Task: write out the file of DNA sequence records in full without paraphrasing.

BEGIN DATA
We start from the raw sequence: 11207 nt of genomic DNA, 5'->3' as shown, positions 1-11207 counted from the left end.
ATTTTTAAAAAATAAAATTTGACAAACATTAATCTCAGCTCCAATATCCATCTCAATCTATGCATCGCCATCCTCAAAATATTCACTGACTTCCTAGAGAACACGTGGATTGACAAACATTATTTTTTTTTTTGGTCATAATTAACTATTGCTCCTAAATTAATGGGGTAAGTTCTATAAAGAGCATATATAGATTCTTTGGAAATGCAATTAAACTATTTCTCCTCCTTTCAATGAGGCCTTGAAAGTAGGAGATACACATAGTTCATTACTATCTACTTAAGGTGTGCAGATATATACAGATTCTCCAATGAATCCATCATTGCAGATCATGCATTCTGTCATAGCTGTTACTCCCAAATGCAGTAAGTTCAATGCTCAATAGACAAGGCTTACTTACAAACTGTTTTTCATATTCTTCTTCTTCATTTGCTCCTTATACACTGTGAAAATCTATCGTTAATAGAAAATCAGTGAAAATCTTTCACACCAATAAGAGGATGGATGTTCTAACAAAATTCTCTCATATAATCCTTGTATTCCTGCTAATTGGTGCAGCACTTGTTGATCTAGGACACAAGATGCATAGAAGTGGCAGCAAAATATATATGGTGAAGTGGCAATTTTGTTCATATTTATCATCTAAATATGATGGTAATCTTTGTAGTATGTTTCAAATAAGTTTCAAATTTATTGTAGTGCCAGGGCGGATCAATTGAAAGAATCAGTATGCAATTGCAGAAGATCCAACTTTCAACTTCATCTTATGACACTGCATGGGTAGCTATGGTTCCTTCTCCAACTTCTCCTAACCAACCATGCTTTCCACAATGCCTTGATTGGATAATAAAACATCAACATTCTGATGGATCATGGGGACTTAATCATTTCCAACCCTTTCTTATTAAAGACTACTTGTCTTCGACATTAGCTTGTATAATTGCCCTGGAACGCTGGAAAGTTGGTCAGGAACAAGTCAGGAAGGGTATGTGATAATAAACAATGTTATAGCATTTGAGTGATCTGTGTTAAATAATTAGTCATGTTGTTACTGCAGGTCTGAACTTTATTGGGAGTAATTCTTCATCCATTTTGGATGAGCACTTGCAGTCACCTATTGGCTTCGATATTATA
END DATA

We start from the raw sequence: 11207 nt of genomic DNA, 5'->3' as shown, positions 1-11207 counted from the left end.
ATTTTTAAAAAATAAAATTTGACAAACATTAATCTCAGCTCCAATATCCATCTCAATCTATGCATCGCCATCCTCAAAATATTCACTGACTTCCTAGAGAACACGTGGATTGACAAACATTATTTTTTTTTTTGGTCATAATTAACTATTGCTCCTAAATTAATGGGGTAAGTTCTATAAAGAGCATATATAGATTCTTTGGAAATGCAATTAAACTATTTCTCCTCCTTTCAATGAGGCCTTGAAAGTAGGAGATACACATAGTTCATTACTATCTACTTAAGGTGTGCAGATATATACAGATTCTCCAATGAATCCATCATTGCAGATCATGCATTCTGTCATAGCTGTTACTCCCAAATGCAGTAAGTTCAATGCTCAATAGACAAGGCTTACTTACAAACTGTTTTTCATATTCTTCTTCTTCATTTGCTCCTTATACACTGTGAAAATCTATCGTTAATAGAAAATCAGTGAAAATCTTTCACACCAATAAGAGGATGGATGTTCTAACAAAATTCTCTCATATAATCCTTGTATTCCTGCTAATTGGTGCAGCACTTGTTGATCTAGGACACAAGATGCATAGAAGTGGCAGCAAAATATATATGGTGAAGTGGCAATTTTGTTCATATTTATCATCTAAATATGATGGTAATCTTTGTAGTATGTTTCAAATAAGTTTCAAATTTATTGTAGTGCCAGGGCGGATCAATTGAAAGAATCAGTATGCAATTGCAGAAGATCCAACTTTCAACTTCATCTTATGACACTGCATGGGTAGCTATGGTTCCTTCTCCAACTTCTCCTAACCAACCATGCTTTCCACAATGCCTTGATTGGATAATAAAACATCAACATTCTGATGGATCATGGGGACTTAATCATTTCCAACCCTTTCTTATTAAAGACTACTTGTCTTCGACATTAGCTTGTATAATTGCCCTGGAACGCTGGAAAGTTGGTCAGGAACAAGTCAGGAAGGGTATGTGATAATAAACAATGTTATAGCATTTGAGTGATCTGTGTTAAATAATTAGTCATGTTGTTACTGCAGGTCTGAACTTTATTGGGAGTAATTCTTCATCCATTTTGGATGAGCACTTGCAGTCACCTATTGGCTTCGATATTATA